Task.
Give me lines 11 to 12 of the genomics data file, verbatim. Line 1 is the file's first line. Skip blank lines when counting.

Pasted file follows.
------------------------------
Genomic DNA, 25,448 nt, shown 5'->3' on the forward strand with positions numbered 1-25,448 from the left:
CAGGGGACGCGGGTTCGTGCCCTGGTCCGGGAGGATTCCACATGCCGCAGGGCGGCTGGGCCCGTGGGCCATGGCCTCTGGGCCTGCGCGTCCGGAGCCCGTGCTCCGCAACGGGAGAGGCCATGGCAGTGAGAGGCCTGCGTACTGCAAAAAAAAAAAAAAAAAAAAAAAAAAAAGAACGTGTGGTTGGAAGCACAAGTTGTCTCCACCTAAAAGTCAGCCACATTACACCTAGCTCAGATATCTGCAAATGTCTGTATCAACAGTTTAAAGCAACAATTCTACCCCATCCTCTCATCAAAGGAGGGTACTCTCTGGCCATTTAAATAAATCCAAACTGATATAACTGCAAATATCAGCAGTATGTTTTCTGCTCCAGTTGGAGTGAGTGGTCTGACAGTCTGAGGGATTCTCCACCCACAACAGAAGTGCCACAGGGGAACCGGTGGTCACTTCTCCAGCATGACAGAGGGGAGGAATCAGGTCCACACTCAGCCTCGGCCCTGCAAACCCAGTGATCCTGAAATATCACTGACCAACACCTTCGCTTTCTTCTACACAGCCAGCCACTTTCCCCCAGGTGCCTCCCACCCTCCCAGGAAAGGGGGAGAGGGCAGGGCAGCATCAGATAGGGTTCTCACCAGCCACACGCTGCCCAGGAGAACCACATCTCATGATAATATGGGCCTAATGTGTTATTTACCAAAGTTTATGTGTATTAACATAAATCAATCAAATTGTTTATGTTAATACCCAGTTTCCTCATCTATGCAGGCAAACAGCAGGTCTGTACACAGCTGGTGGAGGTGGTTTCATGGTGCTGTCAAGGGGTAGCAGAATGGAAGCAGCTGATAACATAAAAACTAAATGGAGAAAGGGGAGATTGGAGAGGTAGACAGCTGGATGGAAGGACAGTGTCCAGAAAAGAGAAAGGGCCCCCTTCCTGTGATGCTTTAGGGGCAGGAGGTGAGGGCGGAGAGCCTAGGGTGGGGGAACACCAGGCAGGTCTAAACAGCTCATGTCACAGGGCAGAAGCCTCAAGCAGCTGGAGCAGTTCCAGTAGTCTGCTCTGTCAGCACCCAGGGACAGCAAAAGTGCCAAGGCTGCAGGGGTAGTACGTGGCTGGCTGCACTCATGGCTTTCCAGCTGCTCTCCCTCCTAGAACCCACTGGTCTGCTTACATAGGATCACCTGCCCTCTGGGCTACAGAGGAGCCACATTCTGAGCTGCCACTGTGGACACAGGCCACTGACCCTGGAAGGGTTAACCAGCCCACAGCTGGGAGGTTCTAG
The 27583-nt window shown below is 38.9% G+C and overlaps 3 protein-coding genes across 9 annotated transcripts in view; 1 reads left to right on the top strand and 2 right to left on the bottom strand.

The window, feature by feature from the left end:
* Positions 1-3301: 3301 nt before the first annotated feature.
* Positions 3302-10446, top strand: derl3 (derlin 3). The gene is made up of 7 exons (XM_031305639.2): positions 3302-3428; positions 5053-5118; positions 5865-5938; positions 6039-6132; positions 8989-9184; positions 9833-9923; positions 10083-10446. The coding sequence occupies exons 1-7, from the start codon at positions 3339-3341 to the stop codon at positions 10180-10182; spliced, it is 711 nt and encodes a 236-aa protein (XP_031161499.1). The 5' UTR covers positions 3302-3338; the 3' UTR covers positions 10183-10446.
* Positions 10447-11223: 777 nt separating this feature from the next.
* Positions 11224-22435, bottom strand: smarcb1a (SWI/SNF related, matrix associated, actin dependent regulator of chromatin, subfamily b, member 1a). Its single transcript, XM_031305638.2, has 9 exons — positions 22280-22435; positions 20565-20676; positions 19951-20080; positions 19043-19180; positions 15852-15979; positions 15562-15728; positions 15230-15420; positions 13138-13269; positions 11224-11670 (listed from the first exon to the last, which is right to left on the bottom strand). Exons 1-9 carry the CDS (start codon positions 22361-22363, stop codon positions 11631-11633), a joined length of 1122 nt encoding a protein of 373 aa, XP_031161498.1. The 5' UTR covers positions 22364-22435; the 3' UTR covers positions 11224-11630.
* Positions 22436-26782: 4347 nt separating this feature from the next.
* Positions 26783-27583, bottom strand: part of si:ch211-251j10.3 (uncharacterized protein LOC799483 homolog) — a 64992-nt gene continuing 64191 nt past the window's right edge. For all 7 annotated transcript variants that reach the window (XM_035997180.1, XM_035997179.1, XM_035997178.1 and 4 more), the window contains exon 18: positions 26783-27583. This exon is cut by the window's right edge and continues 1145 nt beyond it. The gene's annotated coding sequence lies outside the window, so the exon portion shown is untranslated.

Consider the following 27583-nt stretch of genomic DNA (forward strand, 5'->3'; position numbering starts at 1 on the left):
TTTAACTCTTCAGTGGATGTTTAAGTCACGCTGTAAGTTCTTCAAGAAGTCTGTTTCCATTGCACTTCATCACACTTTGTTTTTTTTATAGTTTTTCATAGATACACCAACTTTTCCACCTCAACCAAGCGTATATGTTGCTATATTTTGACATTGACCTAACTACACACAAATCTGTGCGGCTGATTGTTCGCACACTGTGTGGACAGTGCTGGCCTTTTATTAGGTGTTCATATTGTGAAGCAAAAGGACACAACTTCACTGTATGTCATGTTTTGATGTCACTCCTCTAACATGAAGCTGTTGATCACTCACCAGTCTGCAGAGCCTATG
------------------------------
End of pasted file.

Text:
Consider the following 27583-nt stretch of genomic DNA (forward strand, 5'->3'; position numbering starts at 1 on the left):
TTTAACTCTTCAGTGGATGTTTAAGTCACGCTGTAAGTTCTTCAAGAAGTCTGTTTCCATTGCACTTCATCACACTTTGTTTTTTTTATAGTTTTTCATAGATACACCAACTTTTCCACCTCAACCAAGCGTATATGTTGCTATATTTTGACATTGACCTAACTACACACAAATCTGTGCGGCTGATTGTTCGCACACTGTGTGGACAGTGCTGGCCTTTTATTAGGTGTTCATATTGTGAAGCAAAAGGACACAACTTCACTGTATGTCATGTTTTGATGTCACTCCTCTAACATGAAGCTGTTGATCACTCACCAGTCTGCAGAGCCTATG